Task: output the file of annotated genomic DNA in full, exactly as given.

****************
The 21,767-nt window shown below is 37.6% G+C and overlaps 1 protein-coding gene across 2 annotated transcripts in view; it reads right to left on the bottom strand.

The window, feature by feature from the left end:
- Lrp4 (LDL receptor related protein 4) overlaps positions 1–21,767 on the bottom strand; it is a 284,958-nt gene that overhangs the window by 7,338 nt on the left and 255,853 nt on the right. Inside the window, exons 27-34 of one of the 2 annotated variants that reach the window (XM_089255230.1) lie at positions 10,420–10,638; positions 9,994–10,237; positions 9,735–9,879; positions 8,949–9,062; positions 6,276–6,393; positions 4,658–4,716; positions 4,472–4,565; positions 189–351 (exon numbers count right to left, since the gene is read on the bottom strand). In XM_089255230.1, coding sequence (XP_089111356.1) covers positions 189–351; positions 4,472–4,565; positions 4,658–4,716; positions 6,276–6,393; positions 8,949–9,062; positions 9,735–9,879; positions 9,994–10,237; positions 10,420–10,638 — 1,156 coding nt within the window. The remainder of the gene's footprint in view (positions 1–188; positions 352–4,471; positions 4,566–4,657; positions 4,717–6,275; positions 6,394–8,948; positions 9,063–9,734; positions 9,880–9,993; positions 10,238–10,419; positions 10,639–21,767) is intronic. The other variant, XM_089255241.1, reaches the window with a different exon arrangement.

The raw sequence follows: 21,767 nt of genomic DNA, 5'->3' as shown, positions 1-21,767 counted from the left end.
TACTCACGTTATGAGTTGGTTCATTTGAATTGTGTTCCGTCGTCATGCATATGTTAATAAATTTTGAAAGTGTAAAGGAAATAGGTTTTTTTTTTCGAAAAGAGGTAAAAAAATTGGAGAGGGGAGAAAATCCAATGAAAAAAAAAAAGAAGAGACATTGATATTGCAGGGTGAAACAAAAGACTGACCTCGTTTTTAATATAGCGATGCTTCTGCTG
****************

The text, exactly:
The 21,767-nt window shown below is 37.6% G+C and overlaps 1 protein-coding gene across 2 annotated transcripts in view; it reads right to left on the bottom strand.

The window, feature by feature from the left end:
- Lrp4 (LDL receptor related protein 4) overlaps positions 1–21,767 on the bottom strand; it is a 284,958-nt gene that overhangs the window by 7,338 nt on the left and 255,853 nt on the right. Inside the window, exons 27-34 of one of the 2 annotated variants that reach the window (XM_089255230.1) lie at positions 10,420–10,638; positions 9,994–10,237; positions 9,735–9,879; positions 8,949–9,062; positions 6,276–6,393; positions 4,658–4,716; positions 4,472–4,565; positions 189–351 (exon numbers count right to left, since the gene is read on the bottom strand). In XM_089255230.1, coding sequence (XP_089111356.1) covers positions 189–351; positions 4,472–4,565; positions 4,658–4,716; positions 6,276–6,393; positions 8,949–9,062; positions 9,735–9,879; positions 9,994–10,237; positions 10,420–10,638 — 1,156 coding nt within the window. The remainder of the gene's footprint in view (positions 1–188; positions 352–4,471; positions 4,566–4,657; positions 4,717–6,275; positions 6,394–8,948; positions 9,063–9,734; positions 9,880–9,993; positions 10,238–10,419; positions 10,639–21,767) is intronic. The other variant, XM_089255241.1, reaches the window with a different exon arrangement.

The raw sequence follows: 21,767 nt of genomic DNA, 5'->3' as shown, positions 1-21,767 counted from the left end.
TACTCACGTTATGAGTTGGTTCATTTGAATTGTGTTCCGTCGTCATGCATATGTTAATAAATTTTGAAAGTGTAAAGGAAATAGGTTTTTTTTTTCGAAAAGAGGTAAAAAAATTGGAGAGGGGAGAAAATCCAATGAAAAAAAAAAAGAAGAGACATTGATATTGCAGGGTGAAACAAAAGACTGACCTCGTTTTTAATATAGCGATGCTTCTGCTG